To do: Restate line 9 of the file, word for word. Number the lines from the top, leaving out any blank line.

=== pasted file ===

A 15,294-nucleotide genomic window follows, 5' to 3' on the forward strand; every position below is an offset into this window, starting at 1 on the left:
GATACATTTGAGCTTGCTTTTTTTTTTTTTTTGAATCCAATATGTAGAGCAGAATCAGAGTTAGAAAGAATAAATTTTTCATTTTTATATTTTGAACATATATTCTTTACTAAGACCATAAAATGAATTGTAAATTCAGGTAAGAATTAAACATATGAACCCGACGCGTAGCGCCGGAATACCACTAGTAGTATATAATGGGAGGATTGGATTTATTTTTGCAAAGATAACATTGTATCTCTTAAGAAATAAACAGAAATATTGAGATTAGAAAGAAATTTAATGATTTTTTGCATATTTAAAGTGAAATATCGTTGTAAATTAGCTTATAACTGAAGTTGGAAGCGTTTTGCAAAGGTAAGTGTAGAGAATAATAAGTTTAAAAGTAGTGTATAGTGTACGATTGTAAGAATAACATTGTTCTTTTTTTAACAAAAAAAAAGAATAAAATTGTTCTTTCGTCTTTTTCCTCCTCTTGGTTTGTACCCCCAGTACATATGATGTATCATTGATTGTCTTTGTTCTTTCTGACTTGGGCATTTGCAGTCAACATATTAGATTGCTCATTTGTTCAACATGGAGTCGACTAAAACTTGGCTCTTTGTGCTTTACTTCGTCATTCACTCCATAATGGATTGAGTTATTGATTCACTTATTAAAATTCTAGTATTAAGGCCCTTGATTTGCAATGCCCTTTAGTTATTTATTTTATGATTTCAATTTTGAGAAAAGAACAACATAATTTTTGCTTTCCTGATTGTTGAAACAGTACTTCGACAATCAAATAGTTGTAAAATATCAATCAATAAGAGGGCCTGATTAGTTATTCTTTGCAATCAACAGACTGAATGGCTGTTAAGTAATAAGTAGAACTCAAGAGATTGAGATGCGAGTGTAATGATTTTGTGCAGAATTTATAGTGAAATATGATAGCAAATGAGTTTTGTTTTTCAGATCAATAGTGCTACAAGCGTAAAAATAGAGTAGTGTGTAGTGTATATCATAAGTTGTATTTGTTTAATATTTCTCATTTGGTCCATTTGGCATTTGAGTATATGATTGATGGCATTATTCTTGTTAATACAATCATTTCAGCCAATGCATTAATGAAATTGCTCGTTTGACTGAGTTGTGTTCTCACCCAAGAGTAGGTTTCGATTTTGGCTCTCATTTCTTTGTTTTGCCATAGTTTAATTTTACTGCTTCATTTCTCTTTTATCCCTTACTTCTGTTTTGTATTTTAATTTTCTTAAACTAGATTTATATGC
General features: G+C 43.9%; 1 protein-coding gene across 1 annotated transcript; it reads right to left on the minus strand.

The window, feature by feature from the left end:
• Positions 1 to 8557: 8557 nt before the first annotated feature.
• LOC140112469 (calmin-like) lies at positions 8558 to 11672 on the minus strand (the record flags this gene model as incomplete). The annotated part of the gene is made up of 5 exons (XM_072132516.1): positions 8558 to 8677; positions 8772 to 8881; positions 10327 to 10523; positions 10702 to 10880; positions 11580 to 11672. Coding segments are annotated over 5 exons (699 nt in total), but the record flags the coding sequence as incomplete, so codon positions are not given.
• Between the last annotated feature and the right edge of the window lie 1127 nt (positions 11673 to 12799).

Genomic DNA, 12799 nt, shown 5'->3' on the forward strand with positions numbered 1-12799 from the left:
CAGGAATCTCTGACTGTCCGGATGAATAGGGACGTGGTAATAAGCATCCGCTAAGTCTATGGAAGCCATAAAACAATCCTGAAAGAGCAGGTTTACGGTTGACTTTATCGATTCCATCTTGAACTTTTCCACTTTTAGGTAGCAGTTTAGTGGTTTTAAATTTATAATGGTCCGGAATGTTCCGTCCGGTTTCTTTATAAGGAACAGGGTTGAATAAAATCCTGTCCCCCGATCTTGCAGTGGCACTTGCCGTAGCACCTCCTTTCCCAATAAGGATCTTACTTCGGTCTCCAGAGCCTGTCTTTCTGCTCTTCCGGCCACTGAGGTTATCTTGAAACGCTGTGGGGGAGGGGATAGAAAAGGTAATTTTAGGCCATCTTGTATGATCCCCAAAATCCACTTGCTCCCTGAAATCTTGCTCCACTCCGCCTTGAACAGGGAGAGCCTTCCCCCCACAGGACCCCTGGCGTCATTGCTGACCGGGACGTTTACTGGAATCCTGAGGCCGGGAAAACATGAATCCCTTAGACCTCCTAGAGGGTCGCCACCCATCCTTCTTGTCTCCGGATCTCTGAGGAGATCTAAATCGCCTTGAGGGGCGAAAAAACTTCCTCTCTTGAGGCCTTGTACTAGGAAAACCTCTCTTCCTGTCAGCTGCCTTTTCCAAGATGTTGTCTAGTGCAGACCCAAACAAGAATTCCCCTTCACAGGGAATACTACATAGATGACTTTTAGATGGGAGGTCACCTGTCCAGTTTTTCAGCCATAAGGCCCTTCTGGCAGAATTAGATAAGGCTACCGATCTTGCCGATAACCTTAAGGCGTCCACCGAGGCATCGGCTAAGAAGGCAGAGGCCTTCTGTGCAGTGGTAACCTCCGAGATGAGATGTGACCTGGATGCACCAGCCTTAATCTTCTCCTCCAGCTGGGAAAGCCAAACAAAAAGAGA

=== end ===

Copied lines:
CAGGAATCTCTGACTGTCCGGATGAATAGGGACGTGGTAATAAGCATCCGCTAAGTCTATGGAAGCCATAAAACAATCCTGAAAGAGCAGGTTTACGGTTGACTTTATCGATTCCATCTTGAACTTTTCCACTTTTAGGTAGCAGTTTAGTGGTTTTAAATTTATAATGGTCCGGAATGTTCCGTCCGGTTTCTTTATAAGGAACAGGGTTGAATAAAATCCTGTCCCCCGATCTTGCAGTGGCACTTGCCGTAGCACCTCCTTTCCCAATAAGGATCTTACTTCGGTCTCCAGAGCCTGTCTTTCTGCTCTTCCGGCCACTGAGGTTATCTTGAAACGCTGTGGGGGAGGGGATAGAAAAGGTAATTTTAGGCCATCTTGTATGATCCCCAAAATCCACTTGCTCCCTGAAATCTTGCTCCACTCCGCCTTGAACAGGGAGAGCCTTCCCCCCACAGGACCCCTGGCGTCATTGCTGACCGGGACGTTTACTGGAATCCTGAGGCCGGGAAAACATGAATCCCTTAGACCTCCTAGAGGGTCGCCACCCATCCTTCTTGTCTCCGGATCTCTGAGGAGATCTAAATCGCCTTGAGGGGCGAAAAAACTTCCTCTCTTGAGGCCTTGTACTAGGAAAACCTCTCTTCCTGTCAGCTGCCTTTTCCAAGATGTTGTCTAGTGCAGACCCAAACAAGAATTCCCCTTCACAGGGAATACTACATAGATGACTTTTAGATGGGAGGTCACCTGTCCAGTTTTTCAGCCATAAGGCCCTTCTGGCAGAATTAGATAAGGCTACCGATCTTGCCGATAACCTTAAGGCGTCCACCGAGGCATCGGCTAAGAAGGCAGAGGCCTTCTGTGCAGTGGTAACCTCCGAGATGAGATGTGACCTGGATGCACCAGCCTTAATCTTCTCCTCCAGCTGGGAAAGCCAAACAAAAAGAGA